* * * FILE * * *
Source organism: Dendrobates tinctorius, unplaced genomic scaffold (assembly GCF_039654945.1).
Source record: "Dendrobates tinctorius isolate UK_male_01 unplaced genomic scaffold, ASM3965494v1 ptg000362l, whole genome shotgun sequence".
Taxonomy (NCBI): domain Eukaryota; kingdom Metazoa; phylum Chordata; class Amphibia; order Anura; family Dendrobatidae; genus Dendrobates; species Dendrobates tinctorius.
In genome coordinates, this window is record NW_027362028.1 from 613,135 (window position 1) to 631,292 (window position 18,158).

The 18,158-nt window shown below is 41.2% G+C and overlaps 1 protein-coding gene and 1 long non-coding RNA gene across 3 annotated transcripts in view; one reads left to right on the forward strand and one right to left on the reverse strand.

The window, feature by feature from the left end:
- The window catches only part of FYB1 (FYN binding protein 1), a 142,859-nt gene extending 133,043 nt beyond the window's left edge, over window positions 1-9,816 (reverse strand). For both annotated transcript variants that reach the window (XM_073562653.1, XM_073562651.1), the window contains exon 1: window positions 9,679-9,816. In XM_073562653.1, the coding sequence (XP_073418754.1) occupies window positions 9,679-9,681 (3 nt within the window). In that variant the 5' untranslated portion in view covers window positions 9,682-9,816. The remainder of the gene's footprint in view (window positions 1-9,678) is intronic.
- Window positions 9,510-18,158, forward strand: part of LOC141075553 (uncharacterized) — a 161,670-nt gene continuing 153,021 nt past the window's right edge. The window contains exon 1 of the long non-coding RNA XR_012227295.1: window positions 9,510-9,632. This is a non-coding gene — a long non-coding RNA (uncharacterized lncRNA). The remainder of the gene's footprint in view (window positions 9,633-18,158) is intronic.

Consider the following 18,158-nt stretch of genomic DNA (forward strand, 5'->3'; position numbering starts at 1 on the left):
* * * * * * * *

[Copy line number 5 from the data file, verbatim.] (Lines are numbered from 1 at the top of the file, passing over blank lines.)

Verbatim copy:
The 18,158-nt window shown below is 41.2% G+C and overlaps 1 protein-coding gene and 1 long non-coding RNA gene across 3 annotated transcripts in view; one reads left to right on the forward strand and one right to left on the reverse strand.